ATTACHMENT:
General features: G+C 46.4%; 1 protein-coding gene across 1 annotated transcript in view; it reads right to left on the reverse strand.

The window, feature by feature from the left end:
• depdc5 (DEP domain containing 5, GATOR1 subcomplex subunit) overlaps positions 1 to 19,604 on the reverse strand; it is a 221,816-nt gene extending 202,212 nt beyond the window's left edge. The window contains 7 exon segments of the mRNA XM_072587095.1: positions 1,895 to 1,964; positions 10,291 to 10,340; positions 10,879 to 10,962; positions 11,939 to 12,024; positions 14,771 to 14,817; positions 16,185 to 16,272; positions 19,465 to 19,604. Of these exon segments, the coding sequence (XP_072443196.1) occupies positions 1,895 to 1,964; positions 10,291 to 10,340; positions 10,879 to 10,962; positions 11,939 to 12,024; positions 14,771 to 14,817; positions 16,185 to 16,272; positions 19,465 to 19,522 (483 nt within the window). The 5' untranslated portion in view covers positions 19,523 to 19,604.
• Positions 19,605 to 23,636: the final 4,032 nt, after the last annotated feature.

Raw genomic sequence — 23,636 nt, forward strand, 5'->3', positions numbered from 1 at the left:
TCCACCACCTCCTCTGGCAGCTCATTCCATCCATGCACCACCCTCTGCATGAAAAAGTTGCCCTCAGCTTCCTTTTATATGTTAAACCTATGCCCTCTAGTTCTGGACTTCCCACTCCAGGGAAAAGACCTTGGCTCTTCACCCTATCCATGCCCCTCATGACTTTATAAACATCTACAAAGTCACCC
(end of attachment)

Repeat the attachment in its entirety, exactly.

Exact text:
General features: G+C 46.4%; 1 protein-coding gene across 1 annotated transcript in view; it reads right to left on the reverse strand.

The window, feature by feature from the left end:
• depdc5 (DEP domain containing 5, GATOR1 subcomplex subunit) overlaps positions 1 to 19,604 on the reverse strand; it is a 221,816-nt gene extending 202,212 nt beyond the window's left edge. The window contains 7 exon segments of the mRNA XM_072587095.1: positions 1,895 to 1,964; positions 10,291 to 10,340; positions 10,879 to 10,962; positions 11,939 to 12,024; positions 14,771 to 14,817; positions 16,185 to 16,272; positions 19,465 to 19,604. Of these exon segments, the coding sequence (XP_072443196.1) occupies positions 1,895 to 1,964; positions 10,291 to 10,340; positions 10,879 to 10,962; positions 11,939 to 12,024; positions 14,771 to 14,817; positions 16,185 to 16,272; positions 19,465 to 19,522 (483 nt within the window). The 5' untranslated portion in view covers positions 19,523 to 19,604.
• Positions 19,605 to 23,636: the final 4,032 nt, after the last annotated feature.

Raw genomic sequence — 23,636 nt, forward strand, 5'->3', positions numbered from 1 at the left:
TCCACCACCTCCTCTGGCAGCTCATTCCATCCATGCACCACCCTCTGCATGAAAAAGTTGCCCTCAGCTTCCTTTTATATGTTAAACCTATGCCCTCTAGTTCTGGACTTCCCACTCCAGGGAAAAGACCTTGGCTCTTCACCCTATCCATGCCCCTCATGACTTTATAAACATCTACAAAGTCACCC